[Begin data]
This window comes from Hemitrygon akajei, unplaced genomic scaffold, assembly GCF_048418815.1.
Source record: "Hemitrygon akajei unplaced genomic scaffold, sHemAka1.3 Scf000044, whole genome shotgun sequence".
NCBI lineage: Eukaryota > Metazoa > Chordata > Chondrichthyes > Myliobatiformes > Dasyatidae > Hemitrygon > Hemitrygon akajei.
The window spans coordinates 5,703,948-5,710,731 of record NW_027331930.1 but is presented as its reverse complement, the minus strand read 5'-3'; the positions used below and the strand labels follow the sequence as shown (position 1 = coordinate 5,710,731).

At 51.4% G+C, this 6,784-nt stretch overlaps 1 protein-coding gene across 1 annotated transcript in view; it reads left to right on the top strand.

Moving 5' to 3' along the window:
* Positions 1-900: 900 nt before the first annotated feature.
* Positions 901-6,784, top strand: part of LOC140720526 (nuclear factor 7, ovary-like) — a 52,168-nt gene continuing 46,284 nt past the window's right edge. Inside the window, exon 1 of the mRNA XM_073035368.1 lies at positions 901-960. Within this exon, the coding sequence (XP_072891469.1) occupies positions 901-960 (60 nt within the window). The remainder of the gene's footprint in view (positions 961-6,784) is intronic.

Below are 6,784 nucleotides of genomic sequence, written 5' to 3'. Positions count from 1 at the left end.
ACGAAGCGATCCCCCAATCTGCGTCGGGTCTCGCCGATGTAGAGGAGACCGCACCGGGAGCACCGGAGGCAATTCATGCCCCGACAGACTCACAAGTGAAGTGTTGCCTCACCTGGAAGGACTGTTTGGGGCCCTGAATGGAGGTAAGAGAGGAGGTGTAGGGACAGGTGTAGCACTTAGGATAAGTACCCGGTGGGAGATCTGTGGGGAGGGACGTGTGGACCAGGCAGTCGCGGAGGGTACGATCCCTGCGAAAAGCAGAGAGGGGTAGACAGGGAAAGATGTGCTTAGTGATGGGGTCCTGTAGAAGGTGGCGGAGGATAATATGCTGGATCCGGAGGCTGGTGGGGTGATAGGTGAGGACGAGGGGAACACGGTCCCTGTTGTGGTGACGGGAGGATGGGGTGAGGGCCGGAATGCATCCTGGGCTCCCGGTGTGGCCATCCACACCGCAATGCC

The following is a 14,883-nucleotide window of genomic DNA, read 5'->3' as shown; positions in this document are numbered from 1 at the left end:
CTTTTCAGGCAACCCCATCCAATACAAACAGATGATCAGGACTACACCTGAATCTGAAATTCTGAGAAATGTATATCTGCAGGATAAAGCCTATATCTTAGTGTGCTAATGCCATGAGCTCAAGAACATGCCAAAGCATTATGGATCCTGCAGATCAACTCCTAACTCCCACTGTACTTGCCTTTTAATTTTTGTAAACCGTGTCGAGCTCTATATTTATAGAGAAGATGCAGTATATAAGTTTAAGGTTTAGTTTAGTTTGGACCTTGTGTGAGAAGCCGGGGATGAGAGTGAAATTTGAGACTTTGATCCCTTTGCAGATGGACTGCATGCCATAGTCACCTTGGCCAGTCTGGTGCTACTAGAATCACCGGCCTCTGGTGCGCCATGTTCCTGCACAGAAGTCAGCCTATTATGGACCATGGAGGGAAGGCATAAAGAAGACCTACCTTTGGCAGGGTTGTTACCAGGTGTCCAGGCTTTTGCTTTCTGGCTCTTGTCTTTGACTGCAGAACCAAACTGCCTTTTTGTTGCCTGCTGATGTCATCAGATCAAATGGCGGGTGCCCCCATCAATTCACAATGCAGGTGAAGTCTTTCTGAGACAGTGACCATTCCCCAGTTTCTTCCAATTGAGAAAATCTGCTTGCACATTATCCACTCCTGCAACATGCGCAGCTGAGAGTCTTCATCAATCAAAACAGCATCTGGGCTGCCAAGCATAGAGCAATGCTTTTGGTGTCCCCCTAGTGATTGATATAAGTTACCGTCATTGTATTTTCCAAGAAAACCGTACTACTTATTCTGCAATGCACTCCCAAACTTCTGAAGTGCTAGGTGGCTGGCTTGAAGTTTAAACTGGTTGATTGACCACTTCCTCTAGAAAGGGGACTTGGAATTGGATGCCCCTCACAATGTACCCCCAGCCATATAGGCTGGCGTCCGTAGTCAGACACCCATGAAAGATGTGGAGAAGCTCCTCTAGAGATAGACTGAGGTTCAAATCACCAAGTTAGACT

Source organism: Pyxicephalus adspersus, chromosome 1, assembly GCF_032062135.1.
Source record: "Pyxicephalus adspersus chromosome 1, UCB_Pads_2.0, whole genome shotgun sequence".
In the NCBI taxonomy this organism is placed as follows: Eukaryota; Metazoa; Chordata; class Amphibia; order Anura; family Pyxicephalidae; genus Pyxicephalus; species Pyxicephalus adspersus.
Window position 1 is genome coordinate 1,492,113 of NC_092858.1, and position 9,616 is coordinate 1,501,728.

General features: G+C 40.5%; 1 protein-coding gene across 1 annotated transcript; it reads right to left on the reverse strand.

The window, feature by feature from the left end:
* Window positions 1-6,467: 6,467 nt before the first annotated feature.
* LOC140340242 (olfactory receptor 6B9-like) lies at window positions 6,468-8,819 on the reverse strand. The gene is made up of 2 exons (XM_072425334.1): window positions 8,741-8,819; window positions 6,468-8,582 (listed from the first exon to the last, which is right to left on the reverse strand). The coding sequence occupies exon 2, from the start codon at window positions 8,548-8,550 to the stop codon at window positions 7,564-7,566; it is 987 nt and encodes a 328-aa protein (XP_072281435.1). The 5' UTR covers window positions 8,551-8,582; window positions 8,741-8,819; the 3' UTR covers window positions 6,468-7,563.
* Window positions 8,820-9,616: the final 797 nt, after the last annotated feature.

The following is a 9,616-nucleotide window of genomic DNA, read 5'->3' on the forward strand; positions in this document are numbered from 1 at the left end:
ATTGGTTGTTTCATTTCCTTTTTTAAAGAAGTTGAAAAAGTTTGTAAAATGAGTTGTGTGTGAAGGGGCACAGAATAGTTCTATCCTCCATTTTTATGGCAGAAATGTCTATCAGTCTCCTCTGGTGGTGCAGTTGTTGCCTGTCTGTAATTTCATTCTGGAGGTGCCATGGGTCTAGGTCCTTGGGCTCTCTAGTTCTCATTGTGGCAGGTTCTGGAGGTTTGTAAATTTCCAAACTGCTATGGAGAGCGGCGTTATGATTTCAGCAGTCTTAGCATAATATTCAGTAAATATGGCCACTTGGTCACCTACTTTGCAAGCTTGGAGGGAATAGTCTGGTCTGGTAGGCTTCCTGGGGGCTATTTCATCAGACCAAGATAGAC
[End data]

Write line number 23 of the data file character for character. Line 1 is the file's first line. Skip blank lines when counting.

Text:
ATTGGTTGTTTCATTTCCTTTTTTAAAGAAGTTGAAAAAGTTTGTAAAATGAGTTGTGTGTGAAGGGGCACAGAATAGTTCTATCCTCCATTTTTATGGCAGAAATGTCTATCAGTCTCCTCTGGTGGTGCAGTTGTTGCCTGTCTGTAATTTCATTCTGGAGGTGCCATGGGTCTAGGTCCTTGGGCTCTCTAGTTCTCATTGTGGCAGGTTCTGGAGGTTTGTAAATTTCCAAACTGCTATGGAGAGCGGCGTTATGATTTCAGCAGTCTTAGCATAATATTCAGTAAATATGGCCACTTGGTCACCTACTTTGCAAGCTTGGAGGGAATAGTCTGGTCTGGTAGGCTTCCTGGGGGCTATTTCATCAGACCAAGATAGAC